In the field of cyberdefence, major cooperation between Ukraine and NATO was conducted under the NATO Cyber Defence Trust Fund (2014-2017). The Fund aimed to strengthen the country’s CSIRT-type technical capabilities for countering cyber threats. Assistance included the establishment of an Incident Management Centre that helped monitoring cyber security events, as well as laboratories investigating cybersecurity incidents, and included training on how to employ the needed technology and equipment.

In this cooperation the Security Service of Ukraine and the State Service of Special Communications and Information Protection of Ukraine were the major recipients of the help from the Trust Fund. For the whole project NATO allocated more than $1 million. The NATO partners (with Romania as the lead nation, acting through the Romanian Intelligence Service) provided additional financial and experience contributions, which resulted in common cyber defence exercises and training, concentrating on how to react to major cyber-attacks. 



While Ukraine visibly made some progress in enhancing its cyber capabilities, the defences are not at the level expected from a country under the fire of the Russian cyberwarfare. There are issues in the communication and coordination between the governmental agencies, there is lack of financial incentive to attract the best specialists into working for the government, and there is a sizable problem of the cooperation between the public and private sectors that is crucial for success.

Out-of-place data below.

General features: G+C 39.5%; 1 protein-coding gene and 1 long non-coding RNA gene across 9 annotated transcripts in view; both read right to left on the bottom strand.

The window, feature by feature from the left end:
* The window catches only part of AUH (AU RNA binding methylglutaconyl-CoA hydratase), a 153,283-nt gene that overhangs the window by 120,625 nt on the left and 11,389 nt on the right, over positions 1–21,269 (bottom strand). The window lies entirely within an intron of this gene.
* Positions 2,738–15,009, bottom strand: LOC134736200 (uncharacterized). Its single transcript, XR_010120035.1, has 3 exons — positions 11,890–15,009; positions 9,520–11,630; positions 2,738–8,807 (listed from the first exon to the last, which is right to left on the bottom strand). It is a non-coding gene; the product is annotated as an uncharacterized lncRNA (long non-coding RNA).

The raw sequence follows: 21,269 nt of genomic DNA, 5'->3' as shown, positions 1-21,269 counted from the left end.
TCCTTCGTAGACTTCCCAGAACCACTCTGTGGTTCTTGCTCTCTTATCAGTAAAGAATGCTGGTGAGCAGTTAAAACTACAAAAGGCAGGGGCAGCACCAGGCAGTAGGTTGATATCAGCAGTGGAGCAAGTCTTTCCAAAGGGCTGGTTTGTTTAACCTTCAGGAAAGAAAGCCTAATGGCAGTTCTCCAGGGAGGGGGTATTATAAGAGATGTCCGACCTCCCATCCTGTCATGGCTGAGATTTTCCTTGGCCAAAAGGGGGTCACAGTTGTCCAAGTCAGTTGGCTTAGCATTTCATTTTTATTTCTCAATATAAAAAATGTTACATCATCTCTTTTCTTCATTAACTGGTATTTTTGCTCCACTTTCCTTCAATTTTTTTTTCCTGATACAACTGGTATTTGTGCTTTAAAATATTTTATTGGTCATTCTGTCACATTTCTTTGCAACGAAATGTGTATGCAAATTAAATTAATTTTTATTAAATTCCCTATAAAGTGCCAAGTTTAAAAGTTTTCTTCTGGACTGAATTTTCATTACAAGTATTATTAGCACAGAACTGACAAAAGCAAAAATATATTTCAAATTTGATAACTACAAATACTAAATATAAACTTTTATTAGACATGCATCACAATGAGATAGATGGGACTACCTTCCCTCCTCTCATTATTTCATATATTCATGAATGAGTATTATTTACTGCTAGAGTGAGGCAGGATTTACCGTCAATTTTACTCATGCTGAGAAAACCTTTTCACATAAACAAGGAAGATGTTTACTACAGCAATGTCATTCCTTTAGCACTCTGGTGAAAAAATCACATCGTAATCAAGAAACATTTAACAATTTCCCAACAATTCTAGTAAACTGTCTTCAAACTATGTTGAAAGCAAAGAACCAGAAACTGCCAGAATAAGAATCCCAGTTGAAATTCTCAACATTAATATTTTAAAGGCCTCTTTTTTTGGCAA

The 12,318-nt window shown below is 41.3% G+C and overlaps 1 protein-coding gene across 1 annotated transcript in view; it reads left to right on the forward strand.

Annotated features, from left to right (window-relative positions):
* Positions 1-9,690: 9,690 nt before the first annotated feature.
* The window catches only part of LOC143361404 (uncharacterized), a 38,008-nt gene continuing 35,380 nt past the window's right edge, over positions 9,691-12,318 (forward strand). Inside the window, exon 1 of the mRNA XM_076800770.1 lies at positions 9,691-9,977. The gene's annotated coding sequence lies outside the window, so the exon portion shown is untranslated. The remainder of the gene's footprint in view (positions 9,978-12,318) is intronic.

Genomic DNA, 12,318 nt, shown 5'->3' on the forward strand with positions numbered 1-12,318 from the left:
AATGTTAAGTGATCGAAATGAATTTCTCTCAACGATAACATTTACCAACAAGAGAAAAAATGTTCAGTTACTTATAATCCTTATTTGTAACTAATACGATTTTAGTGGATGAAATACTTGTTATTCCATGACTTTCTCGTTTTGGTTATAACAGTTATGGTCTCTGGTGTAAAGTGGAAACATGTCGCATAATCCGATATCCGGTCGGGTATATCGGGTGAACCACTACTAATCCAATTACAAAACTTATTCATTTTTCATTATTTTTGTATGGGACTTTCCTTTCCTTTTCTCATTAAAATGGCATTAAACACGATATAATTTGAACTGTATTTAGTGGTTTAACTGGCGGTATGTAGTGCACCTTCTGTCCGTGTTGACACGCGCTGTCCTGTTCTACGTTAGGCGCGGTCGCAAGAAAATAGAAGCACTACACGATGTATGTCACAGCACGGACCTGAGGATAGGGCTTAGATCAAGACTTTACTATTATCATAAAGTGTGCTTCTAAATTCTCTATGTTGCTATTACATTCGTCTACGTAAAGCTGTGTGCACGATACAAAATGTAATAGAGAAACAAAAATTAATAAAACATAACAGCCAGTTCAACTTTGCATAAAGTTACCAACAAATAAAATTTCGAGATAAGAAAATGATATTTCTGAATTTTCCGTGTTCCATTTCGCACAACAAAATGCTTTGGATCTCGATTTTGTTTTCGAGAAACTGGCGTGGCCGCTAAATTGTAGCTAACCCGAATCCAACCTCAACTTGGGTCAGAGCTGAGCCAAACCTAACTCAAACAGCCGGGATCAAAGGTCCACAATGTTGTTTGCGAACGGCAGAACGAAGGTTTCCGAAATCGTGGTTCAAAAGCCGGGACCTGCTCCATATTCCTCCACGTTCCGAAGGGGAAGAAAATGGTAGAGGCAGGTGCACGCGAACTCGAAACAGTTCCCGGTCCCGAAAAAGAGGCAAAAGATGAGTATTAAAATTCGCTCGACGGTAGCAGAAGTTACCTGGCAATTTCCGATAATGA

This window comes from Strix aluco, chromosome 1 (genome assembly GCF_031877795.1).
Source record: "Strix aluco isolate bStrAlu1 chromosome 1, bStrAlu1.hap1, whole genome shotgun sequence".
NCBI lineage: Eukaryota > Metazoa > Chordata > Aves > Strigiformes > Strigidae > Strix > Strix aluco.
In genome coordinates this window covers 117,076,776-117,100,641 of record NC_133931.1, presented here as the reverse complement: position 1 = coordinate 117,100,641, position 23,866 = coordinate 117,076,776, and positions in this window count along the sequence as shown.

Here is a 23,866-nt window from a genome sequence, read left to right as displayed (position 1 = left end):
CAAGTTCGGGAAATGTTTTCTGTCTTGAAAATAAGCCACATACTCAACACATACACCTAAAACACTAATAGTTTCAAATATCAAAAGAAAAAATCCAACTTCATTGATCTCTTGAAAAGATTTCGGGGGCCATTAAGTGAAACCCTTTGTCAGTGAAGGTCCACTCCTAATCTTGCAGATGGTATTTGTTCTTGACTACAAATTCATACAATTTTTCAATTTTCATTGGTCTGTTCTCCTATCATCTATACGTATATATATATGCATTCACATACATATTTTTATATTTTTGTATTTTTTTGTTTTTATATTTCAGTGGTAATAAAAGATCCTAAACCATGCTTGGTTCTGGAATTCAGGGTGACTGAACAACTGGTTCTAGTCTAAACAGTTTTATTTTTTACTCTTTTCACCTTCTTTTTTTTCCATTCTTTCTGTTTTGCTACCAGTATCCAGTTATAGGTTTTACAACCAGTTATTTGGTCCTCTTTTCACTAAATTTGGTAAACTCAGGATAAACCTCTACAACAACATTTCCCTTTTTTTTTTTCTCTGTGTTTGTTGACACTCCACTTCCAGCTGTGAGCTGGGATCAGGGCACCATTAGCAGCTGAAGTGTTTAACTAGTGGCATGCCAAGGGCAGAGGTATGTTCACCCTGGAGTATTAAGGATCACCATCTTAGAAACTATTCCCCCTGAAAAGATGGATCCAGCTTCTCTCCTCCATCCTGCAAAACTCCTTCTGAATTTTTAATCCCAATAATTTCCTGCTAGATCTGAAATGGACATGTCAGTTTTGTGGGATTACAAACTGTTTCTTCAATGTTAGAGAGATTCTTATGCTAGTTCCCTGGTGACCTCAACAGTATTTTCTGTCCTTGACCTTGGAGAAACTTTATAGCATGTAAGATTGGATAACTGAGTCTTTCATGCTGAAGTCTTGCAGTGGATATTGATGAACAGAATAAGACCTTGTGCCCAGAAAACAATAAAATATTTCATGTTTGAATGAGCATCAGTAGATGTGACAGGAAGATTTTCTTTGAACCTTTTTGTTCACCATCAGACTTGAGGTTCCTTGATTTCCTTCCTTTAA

Nonetheless, Ukraine is trying to learn from its mistakes, and importantly for the Western partners – it offers new knowledge. This is why American and European cybersecurity authorities regularly ask for analysis of the major threats in Ukraine to look for experience that can be applied “back home”. In 2019, three years after Russia disrupted the 2016 US presidential elections, European officials were worried that the European Parliament elections were the next on the line. So, the EU watched the Ukrainian presidential elections closely, as it offered  insight on the trends. 


“Much of the enhancement of the Ukrainian cyberdefence would have not been possible without the financial and training help of the Western partners.”


There were altogether 9000 cases related to cybersecurity, which included malware attacks from Russia associated APT Dragonfly that attempted to gain unauthorised access to Vybory (one of the two central IT systems for elections and which displays real-time updates in the vote count). Nonetheless, overall, the presidential elections of 2019 occurred securely and were not derailed.

Cyber is one of the fields that demonstrates clearly the interdependence of Ukraine, the EU and NATO. Much of the enhancement of the Ukrainian cyberdefence would have not been possible without the financial and training help of the Western partners. Continuing to work on the technical and operational sides is still Ukraine’s internal challenge, however, the way forward is not only to enhance the cyber capabilities at the national level, but also through a continued comprehensive international cooperation. This is simply because the battles fought in Ukrainian cyberspace cannot be contained by the physical state borders.

About author: Tetyana Demyanchuk